8.27 Bruce Battles Field Shot

Match hybrids to soils

Soils are a first step when selecting corn hybrids to optimize yields within fields

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Think Different

  • Forget finding the best hybrid—find the best data.
  • Seek out the right hybrid that offers optimum yield with acceptable risk.
  • Compare hybrid performance on similar soils and, if possible, under similar management practices and under a variety of environmental conditions.
  • Compare recommendations with other growers on similar soils and growing conditions, whether local or at a distance, and cross filter for the most relevant data.

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As hybrids and resulting yield data maps come and go, is there a way to match these variable results to the variable soils in each field—to optimize hybrid selection and yield?

Yes, you can overlay yield and soil maps. But which hybrid with which soil type has remained the big question.

Seed company breeders are finding answers with data analytics.

"Growers fall into the trap of asking for the best hybrid," says Bruce Battles, head of agronomy, seeds, Syngenta. "However, every hybrid is a living breathing organism. Even the best athlete can't excel in every sport. The question is, what is the right hybrid. Choosing the right hybrid for a particular soil type can easily give you seven to eight bushels more yield per acre. Placing the wrong hybrid can lose seven to eight bushels the other way."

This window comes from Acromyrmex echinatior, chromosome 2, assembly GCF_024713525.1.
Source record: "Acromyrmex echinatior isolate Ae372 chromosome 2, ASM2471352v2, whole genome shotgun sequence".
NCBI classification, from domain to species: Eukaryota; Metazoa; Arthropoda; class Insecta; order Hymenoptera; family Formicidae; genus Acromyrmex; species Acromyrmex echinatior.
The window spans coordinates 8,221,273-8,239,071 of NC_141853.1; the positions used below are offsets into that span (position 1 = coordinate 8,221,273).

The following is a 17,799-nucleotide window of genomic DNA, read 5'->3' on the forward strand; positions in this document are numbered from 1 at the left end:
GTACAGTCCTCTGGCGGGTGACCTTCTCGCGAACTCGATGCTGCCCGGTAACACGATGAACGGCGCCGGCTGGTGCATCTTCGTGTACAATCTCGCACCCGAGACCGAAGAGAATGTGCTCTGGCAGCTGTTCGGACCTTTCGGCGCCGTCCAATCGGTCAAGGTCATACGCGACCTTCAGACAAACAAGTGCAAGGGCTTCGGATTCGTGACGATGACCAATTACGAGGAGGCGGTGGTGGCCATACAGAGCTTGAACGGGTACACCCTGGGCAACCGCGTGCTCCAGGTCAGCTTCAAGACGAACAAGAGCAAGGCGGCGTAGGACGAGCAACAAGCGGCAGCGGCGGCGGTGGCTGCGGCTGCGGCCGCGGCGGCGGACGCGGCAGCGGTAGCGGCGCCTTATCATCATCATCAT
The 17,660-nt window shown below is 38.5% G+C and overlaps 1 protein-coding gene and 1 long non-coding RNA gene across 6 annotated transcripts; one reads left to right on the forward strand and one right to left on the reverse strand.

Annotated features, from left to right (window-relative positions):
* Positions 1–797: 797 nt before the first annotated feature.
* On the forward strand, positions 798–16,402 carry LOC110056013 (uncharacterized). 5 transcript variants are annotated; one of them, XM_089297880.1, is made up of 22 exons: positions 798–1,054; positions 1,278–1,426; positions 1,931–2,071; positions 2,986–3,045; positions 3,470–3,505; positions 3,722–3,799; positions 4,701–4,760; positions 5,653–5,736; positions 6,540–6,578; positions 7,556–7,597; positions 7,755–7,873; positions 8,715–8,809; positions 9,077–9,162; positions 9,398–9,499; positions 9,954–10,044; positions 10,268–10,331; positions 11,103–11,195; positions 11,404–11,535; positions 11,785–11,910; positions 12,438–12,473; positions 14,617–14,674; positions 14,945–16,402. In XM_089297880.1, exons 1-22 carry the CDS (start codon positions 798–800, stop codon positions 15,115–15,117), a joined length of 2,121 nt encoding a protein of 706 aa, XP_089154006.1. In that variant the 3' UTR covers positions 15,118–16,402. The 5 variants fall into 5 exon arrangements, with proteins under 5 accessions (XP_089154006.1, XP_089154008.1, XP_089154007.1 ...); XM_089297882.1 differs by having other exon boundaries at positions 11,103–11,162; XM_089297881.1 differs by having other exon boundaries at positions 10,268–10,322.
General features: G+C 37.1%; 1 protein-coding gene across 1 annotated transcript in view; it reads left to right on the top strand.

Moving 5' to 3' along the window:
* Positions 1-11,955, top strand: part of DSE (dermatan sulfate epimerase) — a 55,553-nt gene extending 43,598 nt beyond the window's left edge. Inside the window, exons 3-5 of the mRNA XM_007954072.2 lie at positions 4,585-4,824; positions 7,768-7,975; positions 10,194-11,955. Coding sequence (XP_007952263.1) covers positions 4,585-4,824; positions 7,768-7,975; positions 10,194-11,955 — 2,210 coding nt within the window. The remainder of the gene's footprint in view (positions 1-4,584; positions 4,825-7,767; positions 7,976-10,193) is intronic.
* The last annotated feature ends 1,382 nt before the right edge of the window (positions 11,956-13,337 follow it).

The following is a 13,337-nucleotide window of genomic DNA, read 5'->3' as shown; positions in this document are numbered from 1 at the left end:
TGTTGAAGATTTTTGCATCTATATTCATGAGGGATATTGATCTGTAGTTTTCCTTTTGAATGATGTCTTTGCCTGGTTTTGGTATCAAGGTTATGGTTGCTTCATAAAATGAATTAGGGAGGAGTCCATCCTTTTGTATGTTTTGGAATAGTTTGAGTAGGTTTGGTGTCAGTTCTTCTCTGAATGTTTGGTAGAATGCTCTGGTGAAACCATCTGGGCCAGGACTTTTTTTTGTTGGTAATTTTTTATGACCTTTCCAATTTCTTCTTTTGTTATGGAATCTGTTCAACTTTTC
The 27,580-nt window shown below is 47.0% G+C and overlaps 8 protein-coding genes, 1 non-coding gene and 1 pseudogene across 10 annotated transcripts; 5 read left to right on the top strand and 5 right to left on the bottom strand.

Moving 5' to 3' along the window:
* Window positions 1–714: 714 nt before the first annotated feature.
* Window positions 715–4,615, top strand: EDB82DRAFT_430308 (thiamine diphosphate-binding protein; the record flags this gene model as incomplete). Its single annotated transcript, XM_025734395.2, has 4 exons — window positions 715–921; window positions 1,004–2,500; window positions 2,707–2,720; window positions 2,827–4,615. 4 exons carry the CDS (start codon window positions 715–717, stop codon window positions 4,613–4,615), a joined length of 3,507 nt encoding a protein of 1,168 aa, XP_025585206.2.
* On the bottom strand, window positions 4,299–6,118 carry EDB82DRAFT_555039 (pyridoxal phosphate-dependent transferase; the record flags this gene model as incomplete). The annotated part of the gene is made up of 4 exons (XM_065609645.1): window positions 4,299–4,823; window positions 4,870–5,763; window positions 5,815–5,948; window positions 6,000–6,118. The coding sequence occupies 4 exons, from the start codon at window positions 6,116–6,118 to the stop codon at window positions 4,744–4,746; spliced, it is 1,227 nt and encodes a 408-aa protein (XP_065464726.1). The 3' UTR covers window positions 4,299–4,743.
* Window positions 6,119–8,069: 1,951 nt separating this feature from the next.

Find relevant data

Battles cites the huge database of plot trials, on-farm trials and strip trials that seed companies bring to the challenge. While sheer data is impressive, is it relevant? All too often, it may not be. He acknowledges that the seed industry (and its customers) have long relied on local data for hybrid placement. However, if the data is not defined by soil type, is it relevant? With new data analytics, recommendations are being refined.

"We have taken a step back to characterize our data against not only soil types, but how a hybrid performs in a particular soil type in a wet year versus a dry year or a cool year versus a hot year," says Battles. "We really need to look at soil type by environmental conditions and understand the stability of a hybrid on that soil type across a broader scale."

Analysis of farmer-member data by Farmers Business Network (FBN) reiterates Battles position with on-farm data. Review of 150,000,000 acre-events of data with 8,989 distinct soil types and 4,073 hybrids is the basis of soil type and texture/hybrid recommendations FBN makes to growers of corn and other crops, among its 6,700 members.

Better matches add revenue

"On many farms, we find that a five to 10% yield increase is possible by better matching varieties to soil conditions," says Megan Fallon, partner manager, FBN. "In 2017, FBN farmers who planted the corn variety that was best suited to their soil type—based on the network's data—averaged yield increases of six bushels per acre over those planting another hybrid. Yield gains jumped by 17 bushels per acre, on soils where we had data on at least 50 different hybrids."

If simply matching soil types and hybrids can boost potential yields by 17 bushels per acre, what other soil factors need to be considered? FBN's head of data science, Matt Meisner, notes that hybrid analytics were the most requested feature when the company started and is the one most frequently accessed today. It combines members' farm data with thousands of others.

"Farmers wanted data personalized to them," he says. "We give them the ability to filter data based on soil types from farms in their area, as well as those similar to them elsewhere. They can cross filter with soil texture and terrain, and to the extent we can get data, soil sampling for organic matter and fertility, as well as a wealth of additional data, such as water holding capacity, tillage, row spacing and crop rotations. They can click on a hybrid and see how it responds to fertilizer rates, seeding rates, drainage and irrigation."